Inappropriate arbitrator selection may undermine the award. For example, in PoolRe Insurance, the disputes were governed by two contracts, one requiring AAA arbitration, and the other an ICC arbitration with the Director of Insurance in Anguilla selecting the arbitrator.  The Director of Financial Services Commission of Anguilla advised that there was no such official and designated the arbitrator acting under the first contract to make the selection. The arbitration proceeded under the AAA rules over objections. The district court vacated the award under both contracts and the Fifth Circuit upheld on two grounds: (1) the arbitrator selection process was not followed, and (2) the arbitrator exceeded his authority by applying AAA instead of the ICC rules. In a footnote, the court addressed the fact that because no Director of Insurance existed in Anguilla, the ICC arbitration clause could not have been followed, and noted that the Federal Arbitration Act allowed a party to ask the district court to appoint the arbitrator. Thus, the proper method of arbitrator selection is critical and mistakes in arbitration clauses can be fixed early.
In sum, there are two schools of thought on arbitrator selection: unilateral appointment by the institution and selection by the parties. Unilateral appointment comes with potential savings but less control. Helpful tools exist for uncovering critical information but failing to follow the proper process will undermine the award. Relatedly, Anguilla is a lovely destination in the Caribbean where rolling the dice may not be too bad.
Daria Pustilnik is a lawyer with Kobre & Kim, a disputes and investigations firm with offices worldwide. Daria has represented clients in their domestic and cross-border complex commercial disputes in state and federal courts; under the rules of the American Health Lawyers Association, American Arbitration Association, International Centre for Dispute Resolution, and the London Court of International Arbitration; and in arbitration-related litigation, such as arbitration award enforcement cases. Daria is experienced in handling matters involving simultaneous arbitration, bankruptcy, civil and agency proceedings in multiple jurisdictions, such as the U.S., UK, BVI and Russian Federation. Before joining Kobre & Kim, she practiced at Shutts & Bowen LLP, and served as a law clerk for Judges Kenneth A. Marra and James M. Hopkins in the Southern District of Florida. Daria can be reached at email@example.com or 347-899-0423.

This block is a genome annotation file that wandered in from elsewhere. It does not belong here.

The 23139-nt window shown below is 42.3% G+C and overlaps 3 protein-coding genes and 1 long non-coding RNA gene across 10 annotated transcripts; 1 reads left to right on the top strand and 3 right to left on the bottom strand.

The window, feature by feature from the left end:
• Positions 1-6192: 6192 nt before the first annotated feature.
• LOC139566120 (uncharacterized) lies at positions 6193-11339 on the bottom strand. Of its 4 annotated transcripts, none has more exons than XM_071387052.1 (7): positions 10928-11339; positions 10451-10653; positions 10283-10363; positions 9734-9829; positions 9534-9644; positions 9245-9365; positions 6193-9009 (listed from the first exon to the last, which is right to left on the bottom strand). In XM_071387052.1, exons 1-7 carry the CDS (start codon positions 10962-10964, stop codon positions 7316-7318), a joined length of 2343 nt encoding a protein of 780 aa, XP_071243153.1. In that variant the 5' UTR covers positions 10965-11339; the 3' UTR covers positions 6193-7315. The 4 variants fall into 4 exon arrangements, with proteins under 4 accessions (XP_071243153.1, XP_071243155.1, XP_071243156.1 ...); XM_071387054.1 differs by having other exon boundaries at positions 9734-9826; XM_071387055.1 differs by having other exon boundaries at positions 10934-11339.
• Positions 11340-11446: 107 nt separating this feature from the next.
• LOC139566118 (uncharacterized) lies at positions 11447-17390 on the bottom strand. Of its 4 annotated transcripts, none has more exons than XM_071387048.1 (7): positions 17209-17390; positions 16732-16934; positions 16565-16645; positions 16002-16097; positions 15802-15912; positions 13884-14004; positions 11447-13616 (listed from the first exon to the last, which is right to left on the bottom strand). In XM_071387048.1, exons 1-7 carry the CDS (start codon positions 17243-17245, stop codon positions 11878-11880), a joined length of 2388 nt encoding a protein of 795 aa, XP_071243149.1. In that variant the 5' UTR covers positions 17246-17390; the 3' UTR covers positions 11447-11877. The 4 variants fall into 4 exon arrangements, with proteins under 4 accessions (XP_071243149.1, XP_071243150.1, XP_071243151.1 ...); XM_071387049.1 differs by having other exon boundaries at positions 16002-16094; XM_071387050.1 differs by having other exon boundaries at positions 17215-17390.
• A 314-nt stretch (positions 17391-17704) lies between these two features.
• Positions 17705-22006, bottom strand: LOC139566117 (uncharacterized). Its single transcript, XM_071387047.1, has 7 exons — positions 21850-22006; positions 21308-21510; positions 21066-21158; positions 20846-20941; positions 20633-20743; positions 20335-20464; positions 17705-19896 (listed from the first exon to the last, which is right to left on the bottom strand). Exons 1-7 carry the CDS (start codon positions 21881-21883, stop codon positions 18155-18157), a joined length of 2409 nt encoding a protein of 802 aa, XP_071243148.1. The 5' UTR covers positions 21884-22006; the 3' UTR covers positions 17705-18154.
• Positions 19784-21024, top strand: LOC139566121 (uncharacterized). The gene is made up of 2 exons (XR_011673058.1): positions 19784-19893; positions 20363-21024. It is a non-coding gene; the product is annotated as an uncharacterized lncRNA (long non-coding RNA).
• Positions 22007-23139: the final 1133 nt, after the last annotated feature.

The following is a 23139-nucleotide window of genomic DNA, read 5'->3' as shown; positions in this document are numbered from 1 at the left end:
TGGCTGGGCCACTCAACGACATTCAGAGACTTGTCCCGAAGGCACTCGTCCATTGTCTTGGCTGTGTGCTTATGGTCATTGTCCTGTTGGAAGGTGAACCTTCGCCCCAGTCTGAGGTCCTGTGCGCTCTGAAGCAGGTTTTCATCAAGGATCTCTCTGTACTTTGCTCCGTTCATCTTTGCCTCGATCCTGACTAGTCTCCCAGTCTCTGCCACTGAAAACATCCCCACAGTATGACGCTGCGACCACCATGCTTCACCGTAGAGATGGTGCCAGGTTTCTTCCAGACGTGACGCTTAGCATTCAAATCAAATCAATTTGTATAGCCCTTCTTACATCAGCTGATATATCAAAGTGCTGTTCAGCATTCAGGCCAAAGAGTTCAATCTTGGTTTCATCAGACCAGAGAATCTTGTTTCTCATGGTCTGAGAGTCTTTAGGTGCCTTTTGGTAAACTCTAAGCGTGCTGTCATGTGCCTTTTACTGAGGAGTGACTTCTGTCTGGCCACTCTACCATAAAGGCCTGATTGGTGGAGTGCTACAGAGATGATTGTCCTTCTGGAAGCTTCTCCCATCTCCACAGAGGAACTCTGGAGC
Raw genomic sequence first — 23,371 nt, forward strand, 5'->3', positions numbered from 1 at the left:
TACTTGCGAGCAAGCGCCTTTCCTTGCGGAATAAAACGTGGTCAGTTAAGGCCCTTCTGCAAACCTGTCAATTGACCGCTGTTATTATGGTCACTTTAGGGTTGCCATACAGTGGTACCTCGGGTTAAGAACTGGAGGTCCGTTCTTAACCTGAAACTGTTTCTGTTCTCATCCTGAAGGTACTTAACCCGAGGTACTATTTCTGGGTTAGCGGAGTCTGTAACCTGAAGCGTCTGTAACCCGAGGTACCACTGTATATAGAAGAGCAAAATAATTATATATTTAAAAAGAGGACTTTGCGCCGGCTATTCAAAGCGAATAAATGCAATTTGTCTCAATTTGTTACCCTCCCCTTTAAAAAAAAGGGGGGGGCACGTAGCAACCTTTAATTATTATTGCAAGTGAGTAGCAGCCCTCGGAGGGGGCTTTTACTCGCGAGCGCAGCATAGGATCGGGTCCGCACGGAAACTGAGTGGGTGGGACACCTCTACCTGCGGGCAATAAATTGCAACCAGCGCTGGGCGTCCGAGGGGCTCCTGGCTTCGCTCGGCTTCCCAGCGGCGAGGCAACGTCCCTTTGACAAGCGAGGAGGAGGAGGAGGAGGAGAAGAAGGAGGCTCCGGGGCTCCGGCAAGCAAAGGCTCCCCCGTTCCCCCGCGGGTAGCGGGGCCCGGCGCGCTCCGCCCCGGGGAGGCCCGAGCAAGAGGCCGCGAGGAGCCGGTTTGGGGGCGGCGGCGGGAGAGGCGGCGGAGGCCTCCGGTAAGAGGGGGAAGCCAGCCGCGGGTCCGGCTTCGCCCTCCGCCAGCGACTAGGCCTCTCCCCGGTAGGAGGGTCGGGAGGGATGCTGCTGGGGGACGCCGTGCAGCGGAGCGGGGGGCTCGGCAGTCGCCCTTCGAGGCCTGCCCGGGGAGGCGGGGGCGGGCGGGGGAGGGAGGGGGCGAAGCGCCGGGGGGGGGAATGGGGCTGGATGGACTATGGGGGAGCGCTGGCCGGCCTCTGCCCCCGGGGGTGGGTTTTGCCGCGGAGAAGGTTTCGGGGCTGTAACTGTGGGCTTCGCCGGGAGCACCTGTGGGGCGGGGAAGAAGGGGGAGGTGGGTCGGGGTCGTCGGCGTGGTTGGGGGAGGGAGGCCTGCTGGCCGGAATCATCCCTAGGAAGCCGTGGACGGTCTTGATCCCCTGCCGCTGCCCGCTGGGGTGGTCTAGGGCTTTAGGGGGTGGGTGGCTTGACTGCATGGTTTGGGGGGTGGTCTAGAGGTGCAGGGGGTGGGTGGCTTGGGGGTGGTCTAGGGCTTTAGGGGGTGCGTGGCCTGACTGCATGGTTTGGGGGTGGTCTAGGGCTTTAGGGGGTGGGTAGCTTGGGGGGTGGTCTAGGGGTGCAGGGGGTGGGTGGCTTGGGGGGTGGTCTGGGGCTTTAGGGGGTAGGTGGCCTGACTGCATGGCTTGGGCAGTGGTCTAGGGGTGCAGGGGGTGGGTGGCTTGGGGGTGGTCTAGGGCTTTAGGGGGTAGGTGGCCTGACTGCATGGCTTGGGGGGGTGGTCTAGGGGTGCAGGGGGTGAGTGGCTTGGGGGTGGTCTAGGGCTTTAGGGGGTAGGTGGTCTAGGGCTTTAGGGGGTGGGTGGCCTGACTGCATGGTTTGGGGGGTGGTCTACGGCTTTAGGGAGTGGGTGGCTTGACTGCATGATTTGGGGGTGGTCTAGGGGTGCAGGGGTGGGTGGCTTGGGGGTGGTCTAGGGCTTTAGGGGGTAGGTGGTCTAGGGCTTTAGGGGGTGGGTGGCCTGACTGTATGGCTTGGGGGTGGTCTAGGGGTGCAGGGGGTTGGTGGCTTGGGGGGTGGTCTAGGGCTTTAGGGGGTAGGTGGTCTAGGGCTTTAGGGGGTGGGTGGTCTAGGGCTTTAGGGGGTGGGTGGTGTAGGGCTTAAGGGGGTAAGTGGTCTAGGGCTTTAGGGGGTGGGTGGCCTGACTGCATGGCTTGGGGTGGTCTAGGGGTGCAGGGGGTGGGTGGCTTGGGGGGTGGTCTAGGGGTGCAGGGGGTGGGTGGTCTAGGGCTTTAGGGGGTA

For additional ADR tips and resources go to https://www.palmbeachbar.org/alternative-dispute-resolution-committee/
 This brief article focuses on selection of a neutral arbitrator as opposed to nonneutral party-appointed arbitrators.
 Another method is for the parties to appoint two arbitrators who then select the presiding member of the panel. This process merits a separate discussion that is beyond the scope of this article.
|American Arbitration Association Commercial Arbitration Rules (2018)
|International Centre for Dispute Resolution International Arbitration Rules (2021)
|JAMS Comprehensive Arbitration Rules & Procedures (2021)
|American Health Law Association Commercial Arbitration Rules (2021)
|FINRA Customer Code (2007)
|UNCITRAL Arbitration Rules (2010)
|International Chamber of Commerce Arbitration Rules (2021)
|London Court of International Arbitration, Arbitration Rules (2020)
 In the unilateral appointment cases, a party can usually still challenge an appointment where necessary.
 The College of Commercial Arbitrators, Guide to Best Practices in Commercial Arbitration (4th Ed.), James M. Giatis (Editor in Chief) (2017), Ch. 2.
 PoolRe Ins. Corp. v. Organizational Strategies, Inc.783 F.3d 256, 258-65 (5th Cir. 2015).
 Id., fn. 12.